It depends on the goals you have for the assessment for which you are giving credit.

For some assignments, getting the right answer, or a certain amount of right answers, might be the only real goal you set out for students. For example, if you're giving an assignment to assess a kid's skills with doing multiplication of two-digit integers, you could give the kid 20 problems to do and 20 minutes in which to do them, then grade each one on whether it's right or wrong and don't think about the work. You could do something similar with any rote mechanical skill, e.g. Finding very simple derivatives. In this case, the goal of the assignment is to demonstrate evidence that the kid is sufficiently fluent in the mechanical processes that they can get a reasonable number of answers in a certain period of time. In that case, the work being done is not really all that necessary.

In other cases, the goal of the assignment has little to do with the answer and everything to do with the process and the explanations. I suspect this is where a lot of our assessments fall -- homework, projects, complex problems on exams, etc. In that case the goal of the assessment is not to get a right answer per se but to get an answer and then explain why it's right, and you're assessing the explanation and answer.

Both approaches to assessment could reasonably have a place in a math class, and one's not better than the other. They just measure different things. The important thing is to know what your objectives are, communicate these clearly to the students in advance, and then give credit in a way that's consistent with your goals.

A student should follow the directions given. On a standardized test, there are multiple choices (usually) and a student has the ability to beat the test while not necessarily knowing how to solve the problem the "correct" way. If the instructions for the exam or homework say "show all work," the unspoken implication is that it's one step shy of a two column proof. That may seem harsh from the student's perspective, but with the advent of the TI84 type of calculators, there's a lot that be plugged in, and the answer appears. Solutions to a quadratic equation? The calculator will offer the roots. Should the teacher simply accept "$x=4, x=8$" with no work? During this part of the algebra curriculum, for example, there are multiple ways to solve, and teachers can expect students to learn each way and solve by the method requested. Spell out the quadratic equation, work it out, and give the solutions, but if the test section said "solve by factoring," any or all points are lost.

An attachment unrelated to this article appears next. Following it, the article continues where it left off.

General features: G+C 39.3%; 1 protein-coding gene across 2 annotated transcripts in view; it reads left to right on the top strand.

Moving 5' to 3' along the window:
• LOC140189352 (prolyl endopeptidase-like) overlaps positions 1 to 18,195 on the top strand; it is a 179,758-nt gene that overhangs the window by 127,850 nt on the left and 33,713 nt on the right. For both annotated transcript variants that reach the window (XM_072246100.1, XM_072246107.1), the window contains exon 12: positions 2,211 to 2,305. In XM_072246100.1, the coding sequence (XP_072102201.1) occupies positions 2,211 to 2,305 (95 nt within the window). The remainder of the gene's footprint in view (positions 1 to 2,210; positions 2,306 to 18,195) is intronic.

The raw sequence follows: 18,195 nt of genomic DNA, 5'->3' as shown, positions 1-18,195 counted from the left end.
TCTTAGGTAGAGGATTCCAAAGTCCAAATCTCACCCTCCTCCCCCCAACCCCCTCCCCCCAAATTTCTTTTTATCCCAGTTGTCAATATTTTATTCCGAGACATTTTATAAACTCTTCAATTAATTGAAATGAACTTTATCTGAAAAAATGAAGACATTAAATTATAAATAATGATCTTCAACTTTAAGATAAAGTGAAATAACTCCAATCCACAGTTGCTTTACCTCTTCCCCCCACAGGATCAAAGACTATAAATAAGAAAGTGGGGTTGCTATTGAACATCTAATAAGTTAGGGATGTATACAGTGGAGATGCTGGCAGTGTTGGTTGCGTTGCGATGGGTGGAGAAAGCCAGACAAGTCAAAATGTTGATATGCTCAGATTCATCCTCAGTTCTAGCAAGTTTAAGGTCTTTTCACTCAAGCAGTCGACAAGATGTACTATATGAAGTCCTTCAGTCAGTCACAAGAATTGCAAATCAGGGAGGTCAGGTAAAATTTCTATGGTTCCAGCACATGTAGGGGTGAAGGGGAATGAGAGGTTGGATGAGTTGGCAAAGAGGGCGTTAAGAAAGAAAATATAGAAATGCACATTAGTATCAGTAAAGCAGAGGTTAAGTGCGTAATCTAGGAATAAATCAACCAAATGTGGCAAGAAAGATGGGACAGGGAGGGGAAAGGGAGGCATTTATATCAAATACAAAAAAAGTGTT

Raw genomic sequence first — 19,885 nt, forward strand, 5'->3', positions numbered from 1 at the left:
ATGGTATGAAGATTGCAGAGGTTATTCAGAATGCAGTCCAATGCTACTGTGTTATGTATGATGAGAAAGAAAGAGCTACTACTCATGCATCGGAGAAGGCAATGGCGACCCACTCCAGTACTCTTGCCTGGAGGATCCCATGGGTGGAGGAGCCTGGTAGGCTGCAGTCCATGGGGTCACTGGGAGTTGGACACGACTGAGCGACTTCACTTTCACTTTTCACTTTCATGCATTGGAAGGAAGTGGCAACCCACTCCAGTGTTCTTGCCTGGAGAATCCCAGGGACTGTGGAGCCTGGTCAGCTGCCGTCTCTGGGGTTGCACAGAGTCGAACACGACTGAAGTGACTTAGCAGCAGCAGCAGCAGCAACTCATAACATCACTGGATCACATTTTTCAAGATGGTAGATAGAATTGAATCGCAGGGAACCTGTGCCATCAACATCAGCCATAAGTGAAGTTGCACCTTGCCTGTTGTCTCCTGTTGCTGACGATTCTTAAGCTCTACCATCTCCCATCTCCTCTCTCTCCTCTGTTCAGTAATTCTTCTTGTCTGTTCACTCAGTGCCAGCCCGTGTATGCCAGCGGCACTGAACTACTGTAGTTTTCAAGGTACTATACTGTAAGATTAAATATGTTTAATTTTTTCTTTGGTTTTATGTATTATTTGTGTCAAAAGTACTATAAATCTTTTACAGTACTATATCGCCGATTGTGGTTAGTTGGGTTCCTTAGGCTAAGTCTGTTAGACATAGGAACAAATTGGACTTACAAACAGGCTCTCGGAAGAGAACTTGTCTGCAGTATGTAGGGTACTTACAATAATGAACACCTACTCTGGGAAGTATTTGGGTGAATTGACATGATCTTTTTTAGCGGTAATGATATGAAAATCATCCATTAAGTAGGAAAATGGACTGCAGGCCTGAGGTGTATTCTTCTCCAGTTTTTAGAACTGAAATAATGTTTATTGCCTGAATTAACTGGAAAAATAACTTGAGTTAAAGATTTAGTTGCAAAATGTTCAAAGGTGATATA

Yesterday, I got back an exam I proctored, and one question was $\log_3 5 = x$. The answer was there, $1.46$, to $2$ digits as requested, but no work. I asked "did you do this on scrap paper?" hoping to just staple it to the test. He said he guessed and checked. Knowing that $\sqrt{3} \approx 1.73$, and so $3^{1.5} \approx 5.20$, he just hacked down to $1.46$. Clever, but he forgot how to manipulate logs. If I were to grade this, I'd have to ask how he showed any knowledge of logs, even though his gut was correct for exponents.

• "with the advent of the TI84 type of calculators, there's a lot that be plugged in, and the answer appears" Going on a tangent: the maths exams in my country are now designed around graphing calculators (GCs), which are so powerful that routine simple manipulations that previously were omitted from the answer script, now must be explicitly shown, to demonstrate that they hadn't been obtained from the GC's CAS (computer algebra system). In other words, candidates are expected to be familiar with the GCs' functionality and incorporate that knowledge into their presentation decisions. Mar 24, 2021 at 6:30
• This year, I was given a class where my task was to prep them for the MCAS exam. (A state-given standardized test for 2rd year high school students). Part of my instruction is to offer how they can choose the right answer, given the multiple choice nature of the test, without actually doing the full 'math'. The students are so far behind, this is likely the only way to help them pass. Mar 24, 2021 at 10:16
• correction: ...to demonstrate that the final answer hadn't been... Mar 24, 2021 at 11:08